The iPad is not mine, but the cookbooks are. With the touch of a finger, the iPad will download entire cookbooks, recipes, and probably the grocery list needed for required ingredients. I think the only thing it probably can’t do is actually cook the meal. Let me say right away that I have nothing against iPads or any new technology. In fact, I would love to own an iPad. My mother has one and she loves it.
When people have viewed my extensive cookbook and recipe collection either in person or here on my blog, there is always someone who will say – why don’t you put this all on your computer and get rid of the books? They might as well have said, why don’t I get rid of my kitchen and never cook again? Oh, wait. Some people would be happy with that idea, too. I guess what it comes down to, is those who love to hold a book with substance, and those who love it all squished into a little square object. I can’t do it. At least not yet.
Like I said, I really would like an iPad, but it is still nothing like a real book. A real book can hold more treasures than a few gigabytes of memory. For example, the other day I bought some cookbooks at a Goodwill store, which is a great place to find them for $2 or less. I opened one book and a dozen or so beautiful pressed flowers, lovingly prepared and placed in the book, drifted down to the floor. I picked them up and wondered if they were from a prized garden, or worn for a special occasion. Whatever the reason, someone had a memory they wanted to preserve; something to make them smile on a bad day. I have found things like grocery lists, a yellowed old recipe from a 40-year-old newspaper clipping, treasured family recipes, personal letters, and sometimes old photos or greeting cards. I even found an old prescription, never filled at a pharmacy.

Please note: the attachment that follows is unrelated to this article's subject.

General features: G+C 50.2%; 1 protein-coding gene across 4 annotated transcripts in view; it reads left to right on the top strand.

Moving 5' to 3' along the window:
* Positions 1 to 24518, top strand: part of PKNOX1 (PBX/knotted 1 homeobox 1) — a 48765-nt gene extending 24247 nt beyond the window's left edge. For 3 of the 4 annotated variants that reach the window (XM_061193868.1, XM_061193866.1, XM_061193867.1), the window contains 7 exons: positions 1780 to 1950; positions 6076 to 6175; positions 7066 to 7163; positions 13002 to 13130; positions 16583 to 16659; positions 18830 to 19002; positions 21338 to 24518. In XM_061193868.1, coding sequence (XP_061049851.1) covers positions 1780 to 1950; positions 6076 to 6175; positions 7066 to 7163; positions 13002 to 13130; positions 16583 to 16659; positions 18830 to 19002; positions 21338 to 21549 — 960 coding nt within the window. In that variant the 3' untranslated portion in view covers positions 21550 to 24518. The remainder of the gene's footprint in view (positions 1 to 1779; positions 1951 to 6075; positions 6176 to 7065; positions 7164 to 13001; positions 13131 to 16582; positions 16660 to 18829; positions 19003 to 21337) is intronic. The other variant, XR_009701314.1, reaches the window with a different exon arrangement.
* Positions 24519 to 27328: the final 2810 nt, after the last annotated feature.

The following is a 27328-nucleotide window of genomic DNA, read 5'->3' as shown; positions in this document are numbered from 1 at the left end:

What an iPad can store in one small object is nothing short of miraculous when you think about it, but what it doesn’t have, is heart. The app that will show you a recipe does not have notes written in the margin from your grandmother telling you when she made it and for what occasion, or even better, her secret ingredient. Technology changes so fast, but a good cookbook lasts forever. One of these days, I will get an iPad, but I will have to ask my 89-year-old mother how to use it. You’re way ahead of me, mom!